I’ve been wanting to come back to this for some time now but, quite frankly, I’m a bit ashamed to even look at it again. I’m sure that by now I’m far enough away from it to be able to observe my work as if it were someone else’s, and that’s exactly how I’m going to structure this post.
About a year and a half ago I wrote a post titled Reducing Code Duplication in RhinoMocks Tests that now makes me want to scratch my eyeballs out. Take a look, it will make you feel better about yourself :). I suppose there would be nothing if not for progress so I’m revisiting it to go over what I (and most of you I’m sure) see as being entirely wrong with the approach described in that post, and talk about what I’ve learned since then about mocking and unit testing.
The approach described in that post has several glaring issues; smells if you will:
- Branching unit tests, which is a general no-no
- The tests are over-specified. The close relationship between test code and the code under test greatly reduces the value of the tests and will make the tests very fragile
- The mocks are over-relied upon and have become a Maslow’s Hammer. I was trying so hard to isolate the presenter class that I missed the point. I was shooting for metrics while ignoring the business logic the MVP implementation is supposed to realize. I should have been focusing on the interactions between the classes, and should have only isolated to directly test specific, complex logic. Only if the presentation logic was sufficiently complex should the model have been mocked away (and in such a case may not even belong in the presenter :)).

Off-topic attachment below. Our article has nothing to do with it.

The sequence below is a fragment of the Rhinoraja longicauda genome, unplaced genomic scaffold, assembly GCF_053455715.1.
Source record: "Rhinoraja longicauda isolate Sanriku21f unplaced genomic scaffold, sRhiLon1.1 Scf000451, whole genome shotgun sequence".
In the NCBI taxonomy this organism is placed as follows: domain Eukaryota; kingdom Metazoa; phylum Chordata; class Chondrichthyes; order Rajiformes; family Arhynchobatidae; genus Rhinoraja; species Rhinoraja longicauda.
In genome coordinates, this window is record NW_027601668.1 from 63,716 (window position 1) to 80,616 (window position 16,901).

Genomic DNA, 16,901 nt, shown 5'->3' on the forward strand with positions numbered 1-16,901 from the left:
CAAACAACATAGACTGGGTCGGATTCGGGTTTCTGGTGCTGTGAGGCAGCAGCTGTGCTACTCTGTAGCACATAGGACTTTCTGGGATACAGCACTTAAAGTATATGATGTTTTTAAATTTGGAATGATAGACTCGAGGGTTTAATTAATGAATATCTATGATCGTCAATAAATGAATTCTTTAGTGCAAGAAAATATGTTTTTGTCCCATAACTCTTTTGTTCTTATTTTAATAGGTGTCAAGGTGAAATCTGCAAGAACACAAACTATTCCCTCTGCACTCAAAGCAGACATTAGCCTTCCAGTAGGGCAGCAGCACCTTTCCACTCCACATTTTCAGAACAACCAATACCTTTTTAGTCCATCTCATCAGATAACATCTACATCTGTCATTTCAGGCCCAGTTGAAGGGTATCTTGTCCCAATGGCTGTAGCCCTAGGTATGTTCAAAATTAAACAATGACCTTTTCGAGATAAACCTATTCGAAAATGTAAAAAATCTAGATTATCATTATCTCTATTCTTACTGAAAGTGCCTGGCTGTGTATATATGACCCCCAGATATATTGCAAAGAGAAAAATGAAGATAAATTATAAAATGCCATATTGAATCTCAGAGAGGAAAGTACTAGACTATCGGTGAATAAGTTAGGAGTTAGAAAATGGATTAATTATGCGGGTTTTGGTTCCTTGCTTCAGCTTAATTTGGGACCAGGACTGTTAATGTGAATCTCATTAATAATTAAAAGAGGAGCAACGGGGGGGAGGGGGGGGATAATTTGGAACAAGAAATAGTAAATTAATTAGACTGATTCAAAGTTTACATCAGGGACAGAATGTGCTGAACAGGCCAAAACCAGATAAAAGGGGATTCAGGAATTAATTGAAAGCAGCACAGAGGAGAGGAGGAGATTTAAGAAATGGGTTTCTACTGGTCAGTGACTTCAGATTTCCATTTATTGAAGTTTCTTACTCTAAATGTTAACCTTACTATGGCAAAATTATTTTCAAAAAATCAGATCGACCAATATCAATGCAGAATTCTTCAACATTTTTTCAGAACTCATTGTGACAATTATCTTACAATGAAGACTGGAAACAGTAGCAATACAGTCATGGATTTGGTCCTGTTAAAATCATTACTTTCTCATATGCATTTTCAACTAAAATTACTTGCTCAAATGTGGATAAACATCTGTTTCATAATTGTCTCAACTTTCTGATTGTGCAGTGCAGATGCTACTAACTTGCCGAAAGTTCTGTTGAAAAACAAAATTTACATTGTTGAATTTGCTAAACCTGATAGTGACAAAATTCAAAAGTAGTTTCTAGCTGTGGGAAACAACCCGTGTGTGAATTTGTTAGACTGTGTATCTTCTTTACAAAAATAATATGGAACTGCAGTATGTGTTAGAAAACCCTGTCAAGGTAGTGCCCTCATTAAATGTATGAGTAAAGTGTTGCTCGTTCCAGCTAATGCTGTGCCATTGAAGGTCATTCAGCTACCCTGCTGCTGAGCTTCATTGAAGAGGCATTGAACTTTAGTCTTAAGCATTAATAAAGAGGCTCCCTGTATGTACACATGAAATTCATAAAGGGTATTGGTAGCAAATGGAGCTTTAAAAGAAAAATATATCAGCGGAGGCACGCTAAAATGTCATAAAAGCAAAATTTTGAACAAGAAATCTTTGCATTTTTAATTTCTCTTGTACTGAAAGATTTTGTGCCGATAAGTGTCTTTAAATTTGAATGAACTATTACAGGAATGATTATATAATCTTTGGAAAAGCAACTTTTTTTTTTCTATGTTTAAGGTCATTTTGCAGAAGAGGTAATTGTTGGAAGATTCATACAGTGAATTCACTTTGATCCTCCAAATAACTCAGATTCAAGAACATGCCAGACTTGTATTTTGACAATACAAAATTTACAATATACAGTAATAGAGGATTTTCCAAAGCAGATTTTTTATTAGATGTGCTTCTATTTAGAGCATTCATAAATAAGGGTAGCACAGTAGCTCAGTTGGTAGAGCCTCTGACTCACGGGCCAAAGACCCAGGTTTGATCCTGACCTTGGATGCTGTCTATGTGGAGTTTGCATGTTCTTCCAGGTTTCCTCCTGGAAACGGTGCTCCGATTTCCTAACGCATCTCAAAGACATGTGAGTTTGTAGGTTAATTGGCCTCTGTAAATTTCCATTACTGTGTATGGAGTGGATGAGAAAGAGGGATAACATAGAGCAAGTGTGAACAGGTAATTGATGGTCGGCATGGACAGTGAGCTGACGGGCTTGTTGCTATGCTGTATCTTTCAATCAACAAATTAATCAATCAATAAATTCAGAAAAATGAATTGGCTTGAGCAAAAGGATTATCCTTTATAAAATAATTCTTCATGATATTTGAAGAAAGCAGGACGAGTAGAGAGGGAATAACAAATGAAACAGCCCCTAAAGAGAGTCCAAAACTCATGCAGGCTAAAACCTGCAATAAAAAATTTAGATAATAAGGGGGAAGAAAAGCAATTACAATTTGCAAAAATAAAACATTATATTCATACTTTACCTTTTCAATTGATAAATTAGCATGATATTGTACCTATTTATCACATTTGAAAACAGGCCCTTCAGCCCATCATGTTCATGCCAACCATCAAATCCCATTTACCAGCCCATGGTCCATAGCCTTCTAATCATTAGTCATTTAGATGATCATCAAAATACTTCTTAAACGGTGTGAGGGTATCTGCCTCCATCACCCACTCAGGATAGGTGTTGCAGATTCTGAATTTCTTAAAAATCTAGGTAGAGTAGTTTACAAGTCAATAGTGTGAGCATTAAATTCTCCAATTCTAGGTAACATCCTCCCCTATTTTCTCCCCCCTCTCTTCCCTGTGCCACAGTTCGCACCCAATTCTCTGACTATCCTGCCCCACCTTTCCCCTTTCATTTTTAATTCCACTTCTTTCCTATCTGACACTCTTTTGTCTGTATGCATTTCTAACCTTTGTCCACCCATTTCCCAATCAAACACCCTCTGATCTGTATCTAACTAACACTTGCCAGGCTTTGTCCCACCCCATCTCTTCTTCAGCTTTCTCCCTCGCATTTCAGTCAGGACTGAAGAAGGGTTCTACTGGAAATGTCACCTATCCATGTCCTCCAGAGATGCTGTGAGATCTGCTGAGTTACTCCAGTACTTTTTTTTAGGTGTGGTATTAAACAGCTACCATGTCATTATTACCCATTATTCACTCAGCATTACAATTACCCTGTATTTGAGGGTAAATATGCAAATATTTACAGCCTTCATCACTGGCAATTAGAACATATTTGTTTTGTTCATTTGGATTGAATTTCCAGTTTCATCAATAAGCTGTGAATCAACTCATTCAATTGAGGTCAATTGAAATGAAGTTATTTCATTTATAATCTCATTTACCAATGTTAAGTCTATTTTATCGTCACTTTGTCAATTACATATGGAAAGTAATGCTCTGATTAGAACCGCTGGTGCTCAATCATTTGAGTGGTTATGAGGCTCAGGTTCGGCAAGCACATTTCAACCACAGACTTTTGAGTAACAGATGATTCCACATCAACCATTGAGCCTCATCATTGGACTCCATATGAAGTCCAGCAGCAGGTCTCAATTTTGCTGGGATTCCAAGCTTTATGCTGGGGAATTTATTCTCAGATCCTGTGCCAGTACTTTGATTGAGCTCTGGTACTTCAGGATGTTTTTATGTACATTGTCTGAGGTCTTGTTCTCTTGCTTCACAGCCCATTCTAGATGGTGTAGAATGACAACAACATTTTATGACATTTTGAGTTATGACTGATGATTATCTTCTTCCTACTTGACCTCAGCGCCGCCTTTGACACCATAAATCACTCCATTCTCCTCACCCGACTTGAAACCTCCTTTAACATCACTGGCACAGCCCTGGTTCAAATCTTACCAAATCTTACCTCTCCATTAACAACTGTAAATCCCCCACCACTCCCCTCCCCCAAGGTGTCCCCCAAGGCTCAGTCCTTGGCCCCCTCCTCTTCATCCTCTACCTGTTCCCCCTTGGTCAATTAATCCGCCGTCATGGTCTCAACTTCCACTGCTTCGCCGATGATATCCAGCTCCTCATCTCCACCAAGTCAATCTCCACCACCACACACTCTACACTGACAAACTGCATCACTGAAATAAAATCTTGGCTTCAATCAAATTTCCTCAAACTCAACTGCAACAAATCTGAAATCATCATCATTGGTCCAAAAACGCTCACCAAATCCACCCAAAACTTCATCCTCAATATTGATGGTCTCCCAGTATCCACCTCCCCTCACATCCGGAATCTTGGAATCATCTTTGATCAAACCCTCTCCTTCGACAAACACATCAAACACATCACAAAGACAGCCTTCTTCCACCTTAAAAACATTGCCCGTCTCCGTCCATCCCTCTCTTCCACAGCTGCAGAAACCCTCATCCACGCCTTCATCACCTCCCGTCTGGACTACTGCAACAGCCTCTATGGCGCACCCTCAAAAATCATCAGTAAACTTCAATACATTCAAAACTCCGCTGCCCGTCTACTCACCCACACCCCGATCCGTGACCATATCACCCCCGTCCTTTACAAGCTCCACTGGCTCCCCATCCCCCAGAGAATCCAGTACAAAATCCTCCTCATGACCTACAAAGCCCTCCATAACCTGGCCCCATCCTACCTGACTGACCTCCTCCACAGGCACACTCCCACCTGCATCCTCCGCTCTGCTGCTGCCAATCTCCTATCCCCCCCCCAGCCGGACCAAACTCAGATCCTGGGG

- This code isn’t really testing the classes in a way that is as close as possible to the way they’ll be integrated in production, and as a result are very likely to miss things.
So what have I been doing about it? I’ve been away from .NET development for the better part of a year working in C++ which I think has been really good for me. C++ has the bare-essential constructs necessary to perform object-oriented design and as a result some of the more modern frameworks are less available. I’ve only been able to find a single mocking framework for C++, googlemock, but I haven’t used it yet. Not because I don’t want to, but because it hasn’t been necessary.
Since reading Steve Freeman and Nat Pryce’s Growing Object-Oriented Software Guided by Tests I’ve been approaching my unit testing differently. I’ve started treating my unit tests as an executable specification that is defined before the “green” code is ever written, and now I can’t do it any other way. Yes, it’s just TDD, but Freeman and Pryce’s explanation felt more natural to me. Anyway, their approach calls for acceptance-level tests to be written followed by smaller, more specific, unit tests that verify the details of your specification. So how does this relate to mocking? Simple, following this approach allows my design to naturally evolve into something where mocking becomes the final step, not the first, stretching my test fixtures to the point where run-time information is necessary. Just mock out the necessary classes, provide the stimulus, and we’re good. Further, it enables me to keep my classes linked together in the way they’ll really be used in production and send my stimuli all the way through the system to verify the final effects/output. Obviously you’ll want tests in the deeper regions of your classes, but I’ve gotten more value from my tests implementing them in this way.